The Neurobiology of Being Social
Being social can be understood on two levels; on the superficial level it evokes the image of being pleasant at a cocktail party, or going out with friends once a week. But on a more profound level it means a sense of belonging to a widening circle of community, from family, to tribe, and nation, and humanity.
Being social can be understood on two levels; on the superficial level it evokes the image of being pleasant at a cocktail party, or going out with friends once a week. But on a more profound level it means a sense of belonging to a widening circle of community, from family, to tribe, and nation, and humanity. Which leads us to next question: where is this sense of sociality coming from? Is it biologically ingrained, or is it a cultural artifact, a mere veneer over our innate selfish nature?
In his delightful book “Thinking Fast and Slow,” the eminent psychologist and founder of the field of behavioral economics, Daniel Kahneman, describes two systems that shape our thinking. System 1 is intuitive, fast, comprising impressions, emotions, and pattern recognition.( System 2 is laborious, analytical, and is recruited only when System 1 is inadequate for the task). Pattern recognition is especially important.
Repeatedly encountering a word, a name, a face, a situation, gives us a sense of familiarity, of feeling comfortable with it. This has deep evolutionary roots. Even mice have it. Put a mouse in a cage with an opening to a dark tunnel and put a dummy of cat in the cage. On first encounter the mouse will not come out of his tunnel, even though morsels of cheese are beckoning.. On subsequent encounters he will become bolder, until finally totally ignoring the cat. The implications of this simple observation are profound: repeatedly seeing you parents, your extended family, your friends, your tribe, gives you a sense of familiarity, of what psychologists call cognitive ease. Here is how the famed psychologist, Zajonc, quoted in Kahneman’s book, put it:
“The consequences of repeated exposures benefit the organism in its relations to the immediate animate and inanimate environments. They allow the organism to distinguish objects and habitats that are safe from those that are not., they are the most primitive basis of social attachments. Therefore, they form the basis for social organization and cohesion -the basic source of psychological and social stability“.
What a breathtaking leap from psychological observations to the basis of our sociality. But if indeed such a behavioral trait is ingrained, or shall we say hard-wired, where is the biological evidence?
A recent paper in Nature ( vol. .501, pp. 179-184, 2013) titled “Social rewards requires coordinated activity of nucleus accumbens oxytocin and serotonin” provided the necessary evidence. Nucleus accumbens is part of the brain reward system that has evolved to motivate behaviors that were important for survival and reproduction (food, water, copulation). The recent addition of drug addiction is an unintended consequence of this evolutionary development. Oxytocin, the “love hormone”, has long been associated with mother-child bonding. But the shift to social living preceded the emergence of pair-living by 35 million years. In other words, sociality and its traits (vocal communication, imitation, empathy) is imperative for our survival. And what about serotonin? Isn’t dopamine the neurotransmitter associated with reward? Here we tread into terra incognito. Are there two systems of reward? Is there interaction between the two? Further experiments will undoubtedly clarify this point. The paper is complicated, highly technical, but the bottom line is: we are hard-wired for sociality, for empathy, for loving our fellow human beings.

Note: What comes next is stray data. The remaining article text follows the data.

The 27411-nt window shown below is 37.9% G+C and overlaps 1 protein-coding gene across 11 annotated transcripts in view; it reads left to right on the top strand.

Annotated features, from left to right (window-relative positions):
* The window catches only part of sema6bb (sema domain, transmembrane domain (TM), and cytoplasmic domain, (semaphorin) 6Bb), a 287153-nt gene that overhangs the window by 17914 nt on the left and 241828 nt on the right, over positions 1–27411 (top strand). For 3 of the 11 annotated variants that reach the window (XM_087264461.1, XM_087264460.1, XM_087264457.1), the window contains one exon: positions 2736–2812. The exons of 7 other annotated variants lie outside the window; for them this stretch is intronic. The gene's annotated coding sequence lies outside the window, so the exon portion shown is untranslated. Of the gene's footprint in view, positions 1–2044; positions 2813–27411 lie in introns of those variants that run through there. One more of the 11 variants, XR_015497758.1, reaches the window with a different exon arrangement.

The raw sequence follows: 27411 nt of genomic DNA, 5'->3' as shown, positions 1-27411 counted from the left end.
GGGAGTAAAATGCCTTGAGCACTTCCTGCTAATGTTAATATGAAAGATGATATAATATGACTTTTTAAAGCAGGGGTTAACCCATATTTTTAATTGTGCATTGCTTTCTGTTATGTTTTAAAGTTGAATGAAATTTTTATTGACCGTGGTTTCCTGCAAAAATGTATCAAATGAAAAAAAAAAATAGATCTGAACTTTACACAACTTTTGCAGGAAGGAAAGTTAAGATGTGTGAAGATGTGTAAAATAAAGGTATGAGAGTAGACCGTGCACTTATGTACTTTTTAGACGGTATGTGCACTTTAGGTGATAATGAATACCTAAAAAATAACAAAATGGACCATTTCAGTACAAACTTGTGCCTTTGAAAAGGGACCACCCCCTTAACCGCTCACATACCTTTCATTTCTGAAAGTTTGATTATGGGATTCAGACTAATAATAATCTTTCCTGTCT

In these days of rampant libertarianism, a philosophy stretching from Ayn Rand to Rand Paul, one wonders about the psychological and biological bases for its assertions. I am not going to analyze Ayn Rand’s faux philosophy of “objectivism”; a few choice quotes will suffice.
She describes objectivism as “”the concept of man as a heroic being, with his own happiness as the moral purpose of his life, with productive achievement as his noblest activity, and reason as his only absolute“. (Rand, Ayn (1992) . Atlas Shrugged (35th anniversary ed. New York: Dutton. ISBN 0-525-94892-9). She said the individual should “exist for his own sake, neither sacrificing himself to others nor sacrificing others to himself.” ( Rand, Ayn (1989). Peikoff, Leonard, ed. The Voice of Reason. New York: New American Library.ISBN 0-453-00634-5). She referred to egoism as “the virtue of selfishness” in her book of that title ( Kukathas, Chandran (1998). “Rand, Ayn (1905–82)”. In Craig, Edward (ed). Routledge Encyclopedia of Philosophy 8. New York: Routledge. pp. 55–56. ISBN 0-415-07310-3). Never mind that the biology of our species is antithetical to these assertions. Critical reading of her writing reveals a shallow mind, and a philosophy that would have earned her an F grade in an introductory philosophy course. Her “intellectual” heirs, Rand Paul and his quirky father Ron, don’t merit much discussion either; they are shallower then her: they don’t even pretend to have a coherent social philosophy.
So what does biology tell us about the future of Libertarianism? Here the message is hopeful. Like all other human-invented isms, if they don’t have a basis in our evolutionary imperatives, our brain wiring, our very existence as living organisms -they are doomed to extinction. The unmistakable trend toward communitarianism in our country, the sense that we are all in it together, is nothing but our biology asserting itself.
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